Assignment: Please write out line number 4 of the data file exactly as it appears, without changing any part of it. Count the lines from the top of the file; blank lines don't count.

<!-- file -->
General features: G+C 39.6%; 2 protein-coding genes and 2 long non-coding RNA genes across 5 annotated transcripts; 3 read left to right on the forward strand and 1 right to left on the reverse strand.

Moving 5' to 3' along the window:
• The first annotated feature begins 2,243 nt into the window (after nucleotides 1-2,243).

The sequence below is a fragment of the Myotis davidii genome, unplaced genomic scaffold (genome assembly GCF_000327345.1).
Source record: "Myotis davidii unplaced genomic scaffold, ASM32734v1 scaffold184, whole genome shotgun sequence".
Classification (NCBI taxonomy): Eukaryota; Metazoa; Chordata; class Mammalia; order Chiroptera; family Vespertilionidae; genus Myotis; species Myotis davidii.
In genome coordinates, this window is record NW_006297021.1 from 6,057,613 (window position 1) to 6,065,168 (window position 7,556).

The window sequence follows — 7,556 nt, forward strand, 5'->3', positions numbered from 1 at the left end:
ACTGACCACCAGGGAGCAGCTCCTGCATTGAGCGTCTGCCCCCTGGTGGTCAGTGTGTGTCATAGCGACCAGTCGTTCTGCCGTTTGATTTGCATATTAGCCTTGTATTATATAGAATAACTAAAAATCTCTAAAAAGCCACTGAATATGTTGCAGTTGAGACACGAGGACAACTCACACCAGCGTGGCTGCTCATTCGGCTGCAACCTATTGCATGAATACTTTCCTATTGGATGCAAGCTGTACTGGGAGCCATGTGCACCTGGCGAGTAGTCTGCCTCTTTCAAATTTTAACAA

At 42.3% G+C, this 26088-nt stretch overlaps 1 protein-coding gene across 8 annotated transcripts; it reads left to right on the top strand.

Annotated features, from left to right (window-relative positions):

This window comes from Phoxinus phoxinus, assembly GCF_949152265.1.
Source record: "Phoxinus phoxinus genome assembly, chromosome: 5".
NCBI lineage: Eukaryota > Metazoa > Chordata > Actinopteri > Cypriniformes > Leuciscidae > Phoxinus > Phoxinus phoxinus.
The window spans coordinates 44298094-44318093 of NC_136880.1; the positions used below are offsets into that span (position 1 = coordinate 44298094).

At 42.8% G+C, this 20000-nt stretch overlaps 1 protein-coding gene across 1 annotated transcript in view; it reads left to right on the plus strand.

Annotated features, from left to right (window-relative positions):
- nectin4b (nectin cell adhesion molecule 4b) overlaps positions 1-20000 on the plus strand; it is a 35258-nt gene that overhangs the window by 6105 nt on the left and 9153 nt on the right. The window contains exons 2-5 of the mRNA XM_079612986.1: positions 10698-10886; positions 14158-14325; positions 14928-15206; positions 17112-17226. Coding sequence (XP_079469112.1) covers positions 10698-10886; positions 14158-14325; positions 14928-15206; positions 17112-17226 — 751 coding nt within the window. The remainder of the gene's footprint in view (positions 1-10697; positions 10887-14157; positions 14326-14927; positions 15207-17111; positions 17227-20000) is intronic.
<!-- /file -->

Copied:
The sequence below is a fragment of the Myotis davidii genome, unplaced genomic scaffold (genome assembly GCF_000327345.1).